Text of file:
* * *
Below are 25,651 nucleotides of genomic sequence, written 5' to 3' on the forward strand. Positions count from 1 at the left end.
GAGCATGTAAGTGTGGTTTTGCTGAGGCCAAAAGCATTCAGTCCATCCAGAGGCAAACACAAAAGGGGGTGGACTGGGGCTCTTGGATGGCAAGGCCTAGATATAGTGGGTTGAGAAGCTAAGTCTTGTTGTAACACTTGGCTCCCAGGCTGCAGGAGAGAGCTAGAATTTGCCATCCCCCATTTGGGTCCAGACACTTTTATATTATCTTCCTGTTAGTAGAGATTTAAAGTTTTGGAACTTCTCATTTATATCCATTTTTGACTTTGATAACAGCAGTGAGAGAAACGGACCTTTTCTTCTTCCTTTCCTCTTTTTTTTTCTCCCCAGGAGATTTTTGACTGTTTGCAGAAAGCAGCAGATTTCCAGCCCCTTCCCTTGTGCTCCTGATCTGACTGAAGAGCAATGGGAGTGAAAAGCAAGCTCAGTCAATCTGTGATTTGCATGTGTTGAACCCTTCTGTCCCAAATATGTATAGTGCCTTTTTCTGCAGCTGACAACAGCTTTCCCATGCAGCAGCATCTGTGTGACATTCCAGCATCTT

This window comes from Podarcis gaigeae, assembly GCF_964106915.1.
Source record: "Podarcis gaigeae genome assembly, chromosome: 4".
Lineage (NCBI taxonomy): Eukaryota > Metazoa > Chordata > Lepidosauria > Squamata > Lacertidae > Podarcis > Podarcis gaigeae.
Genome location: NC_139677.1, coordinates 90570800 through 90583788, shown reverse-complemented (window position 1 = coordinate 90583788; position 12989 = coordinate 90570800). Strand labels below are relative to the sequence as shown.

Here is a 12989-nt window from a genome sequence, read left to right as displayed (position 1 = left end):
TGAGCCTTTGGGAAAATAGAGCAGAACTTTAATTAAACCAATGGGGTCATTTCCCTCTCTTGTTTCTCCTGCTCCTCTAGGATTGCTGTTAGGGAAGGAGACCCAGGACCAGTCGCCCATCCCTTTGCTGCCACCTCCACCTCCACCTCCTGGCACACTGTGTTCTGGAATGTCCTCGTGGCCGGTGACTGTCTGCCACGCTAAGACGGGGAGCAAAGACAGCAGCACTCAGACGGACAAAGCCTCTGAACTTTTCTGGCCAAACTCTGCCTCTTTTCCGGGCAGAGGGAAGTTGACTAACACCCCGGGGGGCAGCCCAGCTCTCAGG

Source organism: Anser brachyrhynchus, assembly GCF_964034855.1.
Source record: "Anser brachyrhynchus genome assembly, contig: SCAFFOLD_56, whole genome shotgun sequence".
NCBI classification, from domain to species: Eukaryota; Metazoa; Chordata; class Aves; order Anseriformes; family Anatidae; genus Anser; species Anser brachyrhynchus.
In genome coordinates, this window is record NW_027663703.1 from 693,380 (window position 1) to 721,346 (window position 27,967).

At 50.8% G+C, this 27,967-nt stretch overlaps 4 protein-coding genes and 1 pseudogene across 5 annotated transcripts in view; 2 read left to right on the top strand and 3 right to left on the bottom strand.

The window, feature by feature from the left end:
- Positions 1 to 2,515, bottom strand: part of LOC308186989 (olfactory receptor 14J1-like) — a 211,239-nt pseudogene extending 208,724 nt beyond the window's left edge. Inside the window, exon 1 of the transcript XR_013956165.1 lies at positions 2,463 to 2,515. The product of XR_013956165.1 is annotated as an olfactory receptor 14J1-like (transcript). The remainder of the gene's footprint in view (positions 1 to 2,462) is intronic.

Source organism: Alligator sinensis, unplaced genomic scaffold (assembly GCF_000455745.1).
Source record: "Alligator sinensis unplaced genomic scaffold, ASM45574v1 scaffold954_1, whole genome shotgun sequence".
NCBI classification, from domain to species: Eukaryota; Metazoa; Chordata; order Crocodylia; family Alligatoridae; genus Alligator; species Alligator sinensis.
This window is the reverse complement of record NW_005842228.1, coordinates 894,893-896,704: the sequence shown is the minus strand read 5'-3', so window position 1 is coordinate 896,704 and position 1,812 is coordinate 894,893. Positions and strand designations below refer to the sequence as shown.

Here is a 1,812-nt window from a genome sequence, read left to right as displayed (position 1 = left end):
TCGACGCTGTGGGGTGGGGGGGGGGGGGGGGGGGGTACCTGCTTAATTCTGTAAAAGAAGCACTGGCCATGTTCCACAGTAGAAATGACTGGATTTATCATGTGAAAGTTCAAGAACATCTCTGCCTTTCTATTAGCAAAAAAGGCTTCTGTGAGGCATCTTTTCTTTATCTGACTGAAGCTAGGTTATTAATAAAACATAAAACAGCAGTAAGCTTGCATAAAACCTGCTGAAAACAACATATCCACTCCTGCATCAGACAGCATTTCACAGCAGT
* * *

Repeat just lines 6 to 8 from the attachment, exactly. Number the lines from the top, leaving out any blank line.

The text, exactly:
Genome location: NC_139677.1, coordinates 90570800 through 90583788, shown reverse-complemented (window position 1 = coordinate 90583788; position 12989 = coordinate 90570800). Strand labels below are relative to the sequence as shown.

Here is a 12989-nt window from a genome sequence, read left to right as displayed (position 1 = left end):
TGAGCCTTTGGGAAAATAGAGCAGAACTTTAATTAAACCAATGGGGTCATTTCCCTCTCTTGTTTCTCCTGCTCCTCTAGGATTGCTGTTAGGGAAGGAGACCCAGGACCAGTCGCCCATCCCTTTGCTGCCACCTCCACCTCCACCTCCTGGCACACTGTGTTCTGGAATGTCCTCGTGGCCGGTGACTGTCTGCCACGCTAAGACGGGGAGCAAAGACAGCAGCACTCAGACGGACAAAGCCTCTGAACTTTTCTGGCCAAACTCTGCCTCTTTTCCGGGCAGAGGGAAGTTGACTAACACCCCGGGGGGCAGCCCAGCTCTCAGG